I’m as exuberant as anybody about Barack Obama winning the election, of course, but I have issues from my standpoint as a genuine progressive. I share Naomi Klein’s doubts about what Obama actually means for social progressivism, and whether or not he will actually bring about the positive changes he says he will. More than that, I think Klein raises a great point in this feature on her in the New Yorker: if Obama fails to deliver, the young voters he galvanized may fall away from public life.

I share the same concern. The starry-eyed idealism of this election is, of course, sort of anomalous, but at the same time, it is possible to preserve some of the good faith with which Obama was elected. The likelihood of his doing so is doubtful, in my opinion At the end of the day, change or no change, Obama still has to navigate the murky waters of Capitol Hill. There’s a common sentiment I’ve heard ever since I first became politically aware: spending any kind of time in the halls of power really screws up your political outlook. While I’d be overjoyed to be proven wrong, I’m worried that our exuberance will crash and burn in two or three years (six or seven, maybe?).

At the same time other things are looking up. There’s been a lot of outcry about the rotten bailout bill. This is, as Klein says, “a progressive moment.” I think we’re standing on the cusp of something — people are tired of being scared into submission, people are tired of being hoodwinked, and people are feeling emboldened by Obama’s victory. If there were ever a time, now is the time to do something, but what?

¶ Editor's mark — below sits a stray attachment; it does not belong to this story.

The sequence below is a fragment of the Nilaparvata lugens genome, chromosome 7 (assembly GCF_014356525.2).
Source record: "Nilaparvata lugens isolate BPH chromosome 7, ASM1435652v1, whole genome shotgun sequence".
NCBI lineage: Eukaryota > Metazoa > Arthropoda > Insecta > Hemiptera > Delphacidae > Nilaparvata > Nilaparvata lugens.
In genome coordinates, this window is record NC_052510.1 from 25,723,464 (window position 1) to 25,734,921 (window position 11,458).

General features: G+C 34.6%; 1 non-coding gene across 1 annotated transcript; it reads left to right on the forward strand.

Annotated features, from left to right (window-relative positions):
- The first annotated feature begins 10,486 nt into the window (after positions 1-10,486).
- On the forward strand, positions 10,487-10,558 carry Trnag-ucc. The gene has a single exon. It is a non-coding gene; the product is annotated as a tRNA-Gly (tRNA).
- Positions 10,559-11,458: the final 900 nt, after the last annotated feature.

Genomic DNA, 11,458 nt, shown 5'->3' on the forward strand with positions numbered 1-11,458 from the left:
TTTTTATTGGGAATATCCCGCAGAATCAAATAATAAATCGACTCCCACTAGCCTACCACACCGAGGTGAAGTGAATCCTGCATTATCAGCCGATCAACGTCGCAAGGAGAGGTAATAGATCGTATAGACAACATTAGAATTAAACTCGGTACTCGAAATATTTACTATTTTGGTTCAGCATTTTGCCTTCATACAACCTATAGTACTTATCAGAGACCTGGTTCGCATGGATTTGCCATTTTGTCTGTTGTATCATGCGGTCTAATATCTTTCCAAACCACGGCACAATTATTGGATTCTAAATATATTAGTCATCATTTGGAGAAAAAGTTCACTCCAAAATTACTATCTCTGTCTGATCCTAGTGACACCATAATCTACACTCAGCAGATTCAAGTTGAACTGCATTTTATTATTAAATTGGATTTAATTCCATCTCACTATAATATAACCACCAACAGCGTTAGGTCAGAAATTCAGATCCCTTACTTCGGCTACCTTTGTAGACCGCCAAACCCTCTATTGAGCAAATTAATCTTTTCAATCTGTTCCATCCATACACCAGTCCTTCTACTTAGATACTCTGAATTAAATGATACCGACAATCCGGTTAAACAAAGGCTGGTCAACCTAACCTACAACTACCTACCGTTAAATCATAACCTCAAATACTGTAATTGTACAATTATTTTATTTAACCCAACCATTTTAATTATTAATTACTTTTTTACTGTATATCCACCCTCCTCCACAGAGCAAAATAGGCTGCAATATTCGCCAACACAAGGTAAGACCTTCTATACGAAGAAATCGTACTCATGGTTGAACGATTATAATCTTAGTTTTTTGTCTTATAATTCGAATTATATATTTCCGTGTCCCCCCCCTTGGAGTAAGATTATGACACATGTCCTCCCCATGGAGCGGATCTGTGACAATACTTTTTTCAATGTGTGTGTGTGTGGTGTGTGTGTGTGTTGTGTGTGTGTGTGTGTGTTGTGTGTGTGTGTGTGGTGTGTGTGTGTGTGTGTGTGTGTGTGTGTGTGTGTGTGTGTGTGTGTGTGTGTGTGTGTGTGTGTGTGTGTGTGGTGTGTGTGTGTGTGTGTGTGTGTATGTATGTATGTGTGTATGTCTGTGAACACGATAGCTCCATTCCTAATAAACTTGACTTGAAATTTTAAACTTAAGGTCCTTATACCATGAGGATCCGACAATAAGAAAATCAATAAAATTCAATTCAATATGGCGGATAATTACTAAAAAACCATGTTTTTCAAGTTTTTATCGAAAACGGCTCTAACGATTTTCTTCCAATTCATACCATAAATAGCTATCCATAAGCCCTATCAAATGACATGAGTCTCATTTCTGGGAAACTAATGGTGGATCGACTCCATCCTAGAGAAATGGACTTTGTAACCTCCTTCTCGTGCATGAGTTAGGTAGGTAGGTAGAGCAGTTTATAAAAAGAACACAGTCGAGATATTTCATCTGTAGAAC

I think one of the things I respect about Klein is that she doesn’t pretend to have all the answers. She just has the answers to the questions she’s asked herself. I think that’s sort of unusual, especially for someone in her line of work. It would be awfully easy to figure out what this world needs and say so from her standpoint, but she doesn’t.

My challenge, though, is: will she ever? I think that she’s established herself as someone who, in large part, knows what she’s talking about and is willing to tell the truth. Yet we cannot be merely critical of a system forever. If this is indeed our progressive moment, we stand a 100% chance of dropping the ball if we do nothing, but significantly better odds of success if we pick it up and carry it down the field. Sure, maybe it’s not Klein’s job to tell us what to do, but for all of those young people out there (myself included) who are enamored of her writing, shouldn’t we be figuring out what to do with ourselves?